CMG was down 2.5% vs. the S&P500 today. I decided to look at the historical relationship. Excluding days after earnings announcements, today's was the biggest negative divergence in over a year. CMG volume was nearly 50% higher than normal.
In fact it was one of only two non-post earnings relative drops over 2% in the past year (the other being recently on March 30, 2015 and volume was slightly below normal).
Even if they were to double their earnings in, say, seven years and the P/E came down to 20x, which is still quite a P/E, they stock would be trading then at today's level.
The really big deal for Chipotle is increasing competition. Chipotle has been a trailblazer in fast casual and it takes time for established brands to adjust to new trends. It also takes awhile for new concepts to develop, test, and then enter growth phase. That is now happening. Five years ago many folks looking for lunch had one fast casual option: Chipotle. Today they are seeing 2, 3... 4 and more options nearby that fit the format, price point, and overall vibe. Everyone is hungry to take share from Chipotle.
It's getting interesting for CMG. In the past, the stock has had some down days in response to news (quarterly calls) while the market is up, but now it's starting to see down days with the market up strongly. That's happening today. If it starts showing relative weakness it will be interesting to see how the hedge fund holders and the momentum players handle it. Will they hold CMG due to its growth story or start rushing for the exits?
Maybe existing customers will patronize Chipotle more for going non-GMO. Maybe some people will go to Chipotle for the first time to reward them for going non-GMO. But there is buzz on some science-oriented sites about boycotting Chipotle as a penalty for ignoring the science. Not sure it'll add up to much given the relatively low numbers of science types though.
CMG is showing real resilience here. It shows that there are strong hands holding it (and maybe shorts looking to get out of the trade). Even the most bullish estimates have 2016 at $20+ EPS, so even after today's fall the stock is trading at "only" a ~32 forward P/E. That *should* be seen as overvalued, since growth is without a doubt slowing (law of large numbers, tougher SSS comps, more and more fast casual competition), but instead of dropping to a somewhat reasonable valuation (around $400), we may see it just chop along sideways.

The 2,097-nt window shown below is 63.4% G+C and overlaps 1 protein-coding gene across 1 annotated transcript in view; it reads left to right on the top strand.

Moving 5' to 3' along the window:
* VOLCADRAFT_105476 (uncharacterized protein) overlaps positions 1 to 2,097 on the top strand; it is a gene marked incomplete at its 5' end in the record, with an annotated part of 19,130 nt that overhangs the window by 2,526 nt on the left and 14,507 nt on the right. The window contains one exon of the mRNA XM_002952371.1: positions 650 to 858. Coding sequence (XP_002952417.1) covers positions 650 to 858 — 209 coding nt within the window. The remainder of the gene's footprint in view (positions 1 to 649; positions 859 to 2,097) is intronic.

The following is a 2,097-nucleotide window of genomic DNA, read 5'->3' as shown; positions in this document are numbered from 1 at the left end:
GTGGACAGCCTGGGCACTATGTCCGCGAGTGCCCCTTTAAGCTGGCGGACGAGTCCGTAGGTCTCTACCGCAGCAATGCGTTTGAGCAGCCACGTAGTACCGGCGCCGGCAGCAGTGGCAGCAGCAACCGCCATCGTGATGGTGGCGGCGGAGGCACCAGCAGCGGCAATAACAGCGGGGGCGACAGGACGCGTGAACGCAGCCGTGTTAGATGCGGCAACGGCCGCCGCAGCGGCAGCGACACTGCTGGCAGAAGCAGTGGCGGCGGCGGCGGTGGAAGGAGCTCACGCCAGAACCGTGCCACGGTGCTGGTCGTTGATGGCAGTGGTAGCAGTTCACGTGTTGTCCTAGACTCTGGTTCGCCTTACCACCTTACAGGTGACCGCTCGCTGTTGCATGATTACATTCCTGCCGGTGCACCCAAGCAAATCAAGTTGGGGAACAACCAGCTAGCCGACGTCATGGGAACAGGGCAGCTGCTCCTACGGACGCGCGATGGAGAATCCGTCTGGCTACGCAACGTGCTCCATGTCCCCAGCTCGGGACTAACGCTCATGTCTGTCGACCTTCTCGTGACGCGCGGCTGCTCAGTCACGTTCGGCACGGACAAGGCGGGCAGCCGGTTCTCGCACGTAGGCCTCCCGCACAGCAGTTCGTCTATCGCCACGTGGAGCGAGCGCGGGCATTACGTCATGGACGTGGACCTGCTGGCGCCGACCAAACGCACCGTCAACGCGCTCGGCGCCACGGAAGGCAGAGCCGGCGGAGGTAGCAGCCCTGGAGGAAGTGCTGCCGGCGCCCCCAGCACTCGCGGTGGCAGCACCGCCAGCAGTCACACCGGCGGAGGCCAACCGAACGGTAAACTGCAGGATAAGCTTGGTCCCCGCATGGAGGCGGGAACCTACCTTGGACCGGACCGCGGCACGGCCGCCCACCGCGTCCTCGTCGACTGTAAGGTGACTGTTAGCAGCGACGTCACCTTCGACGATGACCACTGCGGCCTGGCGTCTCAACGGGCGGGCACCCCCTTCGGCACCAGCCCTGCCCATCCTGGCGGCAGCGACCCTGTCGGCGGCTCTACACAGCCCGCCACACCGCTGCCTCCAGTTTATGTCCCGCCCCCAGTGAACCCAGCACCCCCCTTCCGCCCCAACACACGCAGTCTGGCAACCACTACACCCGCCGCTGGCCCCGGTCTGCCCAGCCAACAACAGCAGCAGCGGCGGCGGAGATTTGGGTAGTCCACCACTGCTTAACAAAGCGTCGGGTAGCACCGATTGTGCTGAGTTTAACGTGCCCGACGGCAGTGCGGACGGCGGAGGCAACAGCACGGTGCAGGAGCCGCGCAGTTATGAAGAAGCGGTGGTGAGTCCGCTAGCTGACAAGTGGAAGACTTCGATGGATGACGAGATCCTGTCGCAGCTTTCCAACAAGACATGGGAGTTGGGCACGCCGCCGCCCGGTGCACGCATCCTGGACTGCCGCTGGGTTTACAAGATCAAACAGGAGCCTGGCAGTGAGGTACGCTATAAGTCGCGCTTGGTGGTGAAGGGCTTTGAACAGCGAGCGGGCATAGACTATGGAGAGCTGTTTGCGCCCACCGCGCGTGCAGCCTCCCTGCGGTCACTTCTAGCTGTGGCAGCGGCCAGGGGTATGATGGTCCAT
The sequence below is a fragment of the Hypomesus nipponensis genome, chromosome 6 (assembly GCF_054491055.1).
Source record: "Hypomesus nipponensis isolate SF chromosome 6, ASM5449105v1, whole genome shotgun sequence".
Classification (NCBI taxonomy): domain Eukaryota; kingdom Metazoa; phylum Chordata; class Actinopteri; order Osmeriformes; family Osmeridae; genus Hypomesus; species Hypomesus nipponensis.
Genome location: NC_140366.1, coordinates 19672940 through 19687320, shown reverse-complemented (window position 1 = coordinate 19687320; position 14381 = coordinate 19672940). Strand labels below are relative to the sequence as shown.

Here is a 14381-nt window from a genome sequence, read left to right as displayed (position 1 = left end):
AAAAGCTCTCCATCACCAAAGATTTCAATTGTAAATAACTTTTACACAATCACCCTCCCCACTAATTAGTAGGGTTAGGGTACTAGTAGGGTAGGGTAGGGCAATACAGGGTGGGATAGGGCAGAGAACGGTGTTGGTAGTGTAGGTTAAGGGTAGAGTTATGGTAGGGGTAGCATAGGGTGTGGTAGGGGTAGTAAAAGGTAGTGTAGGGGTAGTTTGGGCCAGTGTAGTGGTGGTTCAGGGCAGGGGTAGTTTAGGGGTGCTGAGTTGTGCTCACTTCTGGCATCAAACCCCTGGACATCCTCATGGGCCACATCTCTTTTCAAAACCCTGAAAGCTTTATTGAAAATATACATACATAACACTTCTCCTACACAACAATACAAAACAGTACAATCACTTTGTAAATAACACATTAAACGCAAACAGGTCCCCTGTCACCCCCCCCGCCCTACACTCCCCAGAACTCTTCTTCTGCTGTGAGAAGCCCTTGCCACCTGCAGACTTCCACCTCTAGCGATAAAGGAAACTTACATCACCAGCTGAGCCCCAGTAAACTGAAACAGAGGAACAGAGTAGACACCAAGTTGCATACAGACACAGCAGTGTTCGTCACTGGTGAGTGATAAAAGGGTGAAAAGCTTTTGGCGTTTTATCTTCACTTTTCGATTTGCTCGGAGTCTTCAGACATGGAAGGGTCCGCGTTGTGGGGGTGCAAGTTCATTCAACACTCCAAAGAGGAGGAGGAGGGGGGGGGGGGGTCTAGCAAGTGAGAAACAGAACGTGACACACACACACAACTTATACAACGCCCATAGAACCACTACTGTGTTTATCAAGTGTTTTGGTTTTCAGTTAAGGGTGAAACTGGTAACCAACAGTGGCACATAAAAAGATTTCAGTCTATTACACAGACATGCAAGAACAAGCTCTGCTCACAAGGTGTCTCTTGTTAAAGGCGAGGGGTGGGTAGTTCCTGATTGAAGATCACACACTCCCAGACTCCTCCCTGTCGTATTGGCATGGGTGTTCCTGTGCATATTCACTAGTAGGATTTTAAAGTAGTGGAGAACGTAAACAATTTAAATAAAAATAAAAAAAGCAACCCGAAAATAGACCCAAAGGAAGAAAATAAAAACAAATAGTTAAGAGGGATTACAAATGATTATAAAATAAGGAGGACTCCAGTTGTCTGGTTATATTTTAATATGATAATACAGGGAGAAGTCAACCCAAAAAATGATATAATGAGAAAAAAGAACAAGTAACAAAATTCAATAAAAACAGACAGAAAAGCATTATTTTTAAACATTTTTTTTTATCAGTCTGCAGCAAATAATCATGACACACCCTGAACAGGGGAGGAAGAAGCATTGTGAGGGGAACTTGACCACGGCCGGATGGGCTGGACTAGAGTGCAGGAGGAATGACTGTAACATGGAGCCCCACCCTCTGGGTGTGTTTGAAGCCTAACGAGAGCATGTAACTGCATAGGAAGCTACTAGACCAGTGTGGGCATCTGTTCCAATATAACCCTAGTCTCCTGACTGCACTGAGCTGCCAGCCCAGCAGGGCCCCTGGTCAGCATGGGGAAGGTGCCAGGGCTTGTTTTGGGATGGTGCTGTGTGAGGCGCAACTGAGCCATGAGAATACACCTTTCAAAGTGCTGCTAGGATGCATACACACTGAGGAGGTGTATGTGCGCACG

Sometime in the next five years they're going to start doing $2+ EPS and the market will take not and give OME a solid 15x multiple. So I think we're going to a $30 share price. Maybe we'll get the bear market we're due for in the next few years, but I'll hold OME through it.
There are only two ways they could "reduce the debt significantly very soon"
1) Bankruptcy. That is a real possibility and the stock price reflects this.
2) Issue Stock. Perhaps they could do a huge secondary offering of stock to pay down debt, but at today's prices that would mean huge dilution of existing shareholders.
There is no easy way out. Their business looks terrible.
I have to agree. I hadn't looked at Molycorp in a couple of years and a headline grabbed my eye. I looked over the Q4 / 2014 press release including the financials and it's a disaster. I mean, their revenues don't even cover the operations costs ex-depreciation! The fundamentals look terrible - they are bleeding cash and ASPs are sliding. Ugly.